Fortunately, getting ready this morning was much smoother than yesterday.

  1. No one missed the bus.
  2. I didn’t run anything over. (However,  I disappointed Noah, by not taking out any garbage cans.  I assured him, I’d likely hit something, sometime soon.)
  3. I actually had time to fold a load of laundry and do the dishes before I left.
  4. The beagle  peed on demand!

I was running early. An excellent (and rare) start to the day.

The drive to work was un-eventful.If you don’t count seeing a red bra (inexplicably) lying on the ground at my freeway exit. (Someone’s lookin’ like a fool with her bra on the ground, is all I can say about that.)

I actually was *gasp* a few minutes early! (I took a picture of the clock, as evidence for the doubters, I can hear you mocking me.)

It only took me a few minutes to settle in to my data entry job.  Once I got my bearings, looked at the notes Kathy had left for me, and took a deep breath. I started.

You know what?  I did it! It took me a few hours to enter all the data for four different sites, but I did it! (I think I did it, anyway.  I obsessively double checked each entry and saved the file, so it should still be there on Monday.)  I may have set a new record for world’s slowest data entry, but it’s done.

Data entry, surprised me. I actually kind of liked it. (It was infinitely better than dark-room uniform organizing.) I worked downstairs, in the main office. it was nice to hear office chatter.  And I even got a chance to talk to a few people. (Nice since as a SAHM, I can go for days without interacting face to face, with another adult. But I digress, today I’m a working mom!)

However, I was concentrating and trying (not to wreck the database and thus stop the universe) to do my best- so I didn’t take time to chat. (FYI- it’s a very good thing they’ve gently moved me into tasks. Today?  I’m not sure if I could have answered the phone and done the data entry at the same time. I was thankful every time the phone rang, and I didn’t have to answer it!)

I think I may have committed my first office faux pas. They were ordering pizza.. and I passed. Honestly… I felt shy and a bit intimidated, for lunch with the crew. (Weird, I know. But apparently shyness can strike even me.) And, I was hoping to get home in time to pick up Noah at the bus, so I worked straight through.  I hope I get a chance to go back and hang out at lunch, sometime.

Once finished with the data, I did some filing. Where I was reminded, once again that: HANDWRITING MATTERS. Especially on Driver’s Manifests. Hello, if I can’t read your driver number or the date, it’s kind of hard to: FILE IT, BY THAT. (sorry, a little messy handwriting rant.) As an aside: Driver’s Manifest’s are not the subversive documents that could result in governmental or cultural change, that they sound like. They are (basically) driver’s logs. Where they went and when.  They are important. But still. Not revolutionary.

Filing went well, until I dropped a pile of papers. I panicked, slightly, like a second grader who knocks over a chair.   For a moment, I wondered if I broke them. (Umm yeah. I’m keeping it real here… I seriously wondered if I wrecked the pile by dropping it.)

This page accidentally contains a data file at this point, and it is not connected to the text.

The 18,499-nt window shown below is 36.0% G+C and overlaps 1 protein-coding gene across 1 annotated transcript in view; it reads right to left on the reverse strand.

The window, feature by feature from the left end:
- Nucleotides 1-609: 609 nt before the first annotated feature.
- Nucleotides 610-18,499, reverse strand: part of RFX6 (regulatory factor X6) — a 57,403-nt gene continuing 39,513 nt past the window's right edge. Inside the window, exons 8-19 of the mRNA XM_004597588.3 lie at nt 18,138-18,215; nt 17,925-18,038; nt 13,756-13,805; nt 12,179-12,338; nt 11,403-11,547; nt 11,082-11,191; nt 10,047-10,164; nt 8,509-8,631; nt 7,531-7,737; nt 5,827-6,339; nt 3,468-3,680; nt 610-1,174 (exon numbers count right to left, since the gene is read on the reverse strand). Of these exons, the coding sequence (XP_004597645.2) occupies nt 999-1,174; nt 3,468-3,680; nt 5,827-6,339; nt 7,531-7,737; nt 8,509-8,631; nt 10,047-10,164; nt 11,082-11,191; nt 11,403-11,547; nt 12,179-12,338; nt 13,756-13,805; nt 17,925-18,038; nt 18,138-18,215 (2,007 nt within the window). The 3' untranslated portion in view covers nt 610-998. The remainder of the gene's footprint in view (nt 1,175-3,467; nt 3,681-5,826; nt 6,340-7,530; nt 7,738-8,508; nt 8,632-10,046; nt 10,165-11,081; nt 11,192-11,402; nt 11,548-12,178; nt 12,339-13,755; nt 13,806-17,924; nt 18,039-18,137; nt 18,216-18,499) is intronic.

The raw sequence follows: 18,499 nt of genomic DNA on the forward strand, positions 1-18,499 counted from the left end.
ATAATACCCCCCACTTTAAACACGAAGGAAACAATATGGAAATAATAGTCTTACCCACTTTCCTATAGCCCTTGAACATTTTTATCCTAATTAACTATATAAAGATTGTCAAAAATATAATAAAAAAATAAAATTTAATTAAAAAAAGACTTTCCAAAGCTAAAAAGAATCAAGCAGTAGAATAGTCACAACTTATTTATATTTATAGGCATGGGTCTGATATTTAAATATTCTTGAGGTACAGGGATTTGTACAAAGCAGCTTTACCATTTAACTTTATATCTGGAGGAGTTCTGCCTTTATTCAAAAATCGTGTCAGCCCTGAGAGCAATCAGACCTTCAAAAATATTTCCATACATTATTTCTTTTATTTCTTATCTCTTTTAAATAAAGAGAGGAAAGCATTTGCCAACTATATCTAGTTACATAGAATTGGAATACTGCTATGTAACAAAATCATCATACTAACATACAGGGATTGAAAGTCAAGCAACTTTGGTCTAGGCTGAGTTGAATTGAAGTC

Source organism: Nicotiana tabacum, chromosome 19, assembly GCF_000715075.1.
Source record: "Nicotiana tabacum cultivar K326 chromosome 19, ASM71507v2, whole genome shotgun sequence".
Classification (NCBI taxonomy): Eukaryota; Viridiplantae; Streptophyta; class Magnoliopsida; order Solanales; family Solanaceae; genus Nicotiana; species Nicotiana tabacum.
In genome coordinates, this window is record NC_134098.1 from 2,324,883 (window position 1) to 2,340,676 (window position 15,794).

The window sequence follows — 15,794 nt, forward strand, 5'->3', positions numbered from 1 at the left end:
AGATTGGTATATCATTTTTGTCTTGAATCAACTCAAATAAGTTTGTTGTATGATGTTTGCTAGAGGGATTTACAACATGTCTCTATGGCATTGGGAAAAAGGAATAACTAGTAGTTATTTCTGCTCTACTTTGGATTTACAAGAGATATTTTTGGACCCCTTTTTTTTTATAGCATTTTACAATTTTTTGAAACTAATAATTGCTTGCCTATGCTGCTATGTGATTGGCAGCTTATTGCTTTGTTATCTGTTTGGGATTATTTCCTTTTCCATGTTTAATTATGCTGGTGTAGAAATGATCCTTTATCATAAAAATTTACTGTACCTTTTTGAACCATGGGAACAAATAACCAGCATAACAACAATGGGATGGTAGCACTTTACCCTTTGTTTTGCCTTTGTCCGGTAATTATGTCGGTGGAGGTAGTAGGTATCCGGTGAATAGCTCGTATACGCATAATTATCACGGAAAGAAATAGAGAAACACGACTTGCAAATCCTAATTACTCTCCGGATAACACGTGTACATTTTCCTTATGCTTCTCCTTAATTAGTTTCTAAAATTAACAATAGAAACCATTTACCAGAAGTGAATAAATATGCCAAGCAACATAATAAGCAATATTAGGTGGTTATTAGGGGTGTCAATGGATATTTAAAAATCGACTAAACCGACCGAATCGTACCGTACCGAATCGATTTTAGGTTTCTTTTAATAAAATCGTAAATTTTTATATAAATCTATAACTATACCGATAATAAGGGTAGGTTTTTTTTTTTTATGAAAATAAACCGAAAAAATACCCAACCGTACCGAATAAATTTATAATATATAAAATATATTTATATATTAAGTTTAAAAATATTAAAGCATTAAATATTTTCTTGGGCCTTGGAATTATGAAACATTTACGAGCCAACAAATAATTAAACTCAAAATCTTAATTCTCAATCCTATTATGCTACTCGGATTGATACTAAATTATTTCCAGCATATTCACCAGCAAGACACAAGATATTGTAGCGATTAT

I picked them up and put them back in order. Duh. They are paper. They weren’t broken or wrecked.  It took me a few extra minutes to fix my mistake, but, that was it.

And then. I finished! Early!  I was glad to meet the bus today. I had no idea how hard that time between 4 and quitting time is for working mom’s. I call it the 4:00 pm effect. Worry distracted me. I worried a lot. I worried whether his big brother met him at the bus. (He didn’t, he forgot. Noah walked home just fine. He sometimes does if I don’t make it to the stop.) I worried whether he had a good day at school. I worried whether needed me and I worried if he had a snack. Yeah. A lot. Also-very quickly. I finished work around 4:45, yesterday!

I learned some things that surprised me this week:

  1. If I had to work, I could. (I’ve been a little a lot, afraid that maybe I couldn’t cut it, even if I desperately had to.) This week has not been easy. We’d have to make a lot of changes at home if I worked. But, I did it. And I could. Just like the millions of moms who do it every week. Each one with her unique set of challenges. (I have 3 kids, 3 schedules and a traveling husband.)
  2. I’ve always thought I had a problem with being told what to do. I discovered this week, that it’s more that I hate, not knowing what to do and needing to be told. I’d rather anticipate needs a need and meet it. I could not do that this week. I had no idea what needed to be done. I needed direction. It was uncomfortable.  But over time, I think that would improve as I caught on. (And didn’t have to be led around like a trained pony.)
  3. I appreciate more and understand better, how my husband feels about work. (It didn’t cross my mind that this experiment would lead here.) Even doing things as simple and benign as I did this week, it’s hard to “turn it off” at quitting time.  (Something I get mad at him for all the time.) Also: if I worked outside the home, and he continued to travel as he does (He’s gone about 3-5 days a week and is usually in a different time zone.) it would be hard to talk on the phone, let alone see each other. I missed him. (If my tubes weren’t tied, I’d say it would, however, save us a fortune in birth control… but that’s TMI, Funny, but still: TMI.)